Before long expansion of rides and facilities in that area forced removal of the loop and a new line was built from the existing station, under a new concrete tunnel and around the boundaries on the South East to South West of the park. The line then passed between the rear of Sanger's indoor menagerie building (sadly destroyed in WWII, the remaining ruins of which eventually removed in the 1970s) and the neighbouring mock ruin folly structure that once (until the 1970s or earlier...?) terminated the unused LCDR junction between the main line embankment and the (also unused) 'Sands' embankment. From there, the line then ran on a straight below that 'Sands' embankment and terminated to little fair just before the Dreamland Ballroom.

    The final line was much the same as the later but the former station was filled in and relocated further East where the fancy new terminus including a switching junction and new bridge was built. The new Buffet building built in the 30s then fronted the line running sandwiched between the boundary fences of neighbouring residences.

    The third line is the most remembered incarnation and it is rather sad that it was eventually given the axe for progress in the 70s, when much of the old features and landscaping from LCDR and Sangers time started to disappear... notably demolition by Bembom of additional cages and the significant folly/cage structure that once towered over the main line railway embankment (now in-filled with modern block work, unfortunately and part of the current landscaped/developed VIP area). The last of the old 'Sands' embankment effectively disappeared when Godden took over in the mid 90s along with Sangers cottage adjoining the Dreamland Ballroom and some of the wall. The remaining wall, folly and cages were left abandoned behind fences and vegetation.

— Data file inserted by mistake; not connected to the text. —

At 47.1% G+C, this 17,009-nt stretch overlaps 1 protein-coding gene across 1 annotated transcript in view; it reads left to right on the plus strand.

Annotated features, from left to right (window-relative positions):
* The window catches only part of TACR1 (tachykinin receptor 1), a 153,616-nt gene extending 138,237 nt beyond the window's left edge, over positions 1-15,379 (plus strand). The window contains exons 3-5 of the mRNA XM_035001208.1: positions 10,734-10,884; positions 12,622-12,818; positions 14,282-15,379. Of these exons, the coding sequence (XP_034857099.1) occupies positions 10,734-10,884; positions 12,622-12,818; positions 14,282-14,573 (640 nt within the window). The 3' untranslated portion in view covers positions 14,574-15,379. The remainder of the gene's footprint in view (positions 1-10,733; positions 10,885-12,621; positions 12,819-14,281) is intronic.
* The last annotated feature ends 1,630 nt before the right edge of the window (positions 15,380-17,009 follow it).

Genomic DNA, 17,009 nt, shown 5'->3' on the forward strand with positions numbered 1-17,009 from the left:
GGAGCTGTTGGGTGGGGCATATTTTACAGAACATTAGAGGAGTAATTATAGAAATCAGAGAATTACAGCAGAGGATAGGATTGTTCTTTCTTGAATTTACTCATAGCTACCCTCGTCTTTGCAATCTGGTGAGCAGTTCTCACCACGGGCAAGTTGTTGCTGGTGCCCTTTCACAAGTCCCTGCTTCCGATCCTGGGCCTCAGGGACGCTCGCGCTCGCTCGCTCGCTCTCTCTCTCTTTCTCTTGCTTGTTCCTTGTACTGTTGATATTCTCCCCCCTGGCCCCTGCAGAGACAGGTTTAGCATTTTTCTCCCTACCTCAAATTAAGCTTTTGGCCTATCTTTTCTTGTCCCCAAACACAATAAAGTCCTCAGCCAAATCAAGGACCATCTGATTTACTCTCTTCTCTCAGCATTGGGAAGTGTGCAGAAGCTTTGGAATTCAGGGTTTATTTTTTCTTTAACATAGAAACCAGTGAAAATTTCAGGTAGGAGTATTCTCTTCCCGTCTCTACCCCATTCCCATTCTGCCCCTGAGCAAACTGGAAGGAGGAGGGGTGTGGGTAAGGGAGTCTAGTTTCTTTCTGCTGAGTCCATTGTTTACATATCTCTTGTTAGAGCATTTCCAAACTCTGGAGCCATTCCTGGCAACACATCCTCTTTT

3. Thanks for the heads up Unknown, I do try to post something most days and it has become partly a habit that fits easily around work in the bookshop, particularly local history publishing.

    Thanks for the info Bob Smith, my Margate history isn’t very good.


Comments, since I started writing this blog in 2007 the way the internet works has changed a lot, comments and dialogue here were once viable in an open and anonymous sense. Now if you comment here I will only allow the comment if it seems to make sense and be related to what the post is about. I link the majority of my posts to the main local Facebook groups and to my Facebook account, “Michael Child” I guess the main Ramsgate Facebook group is We Love Ramsgate. For the most part the comments and dialogue related to the posts here goes on there. As for the rest of it, well this blog handles images better than Facebook, which is why I don’t post directly to my Facebook account, although if I take a lot of photos I am so lazy that I paste them directly from my camera card to my bookshop website and put a link on this blog.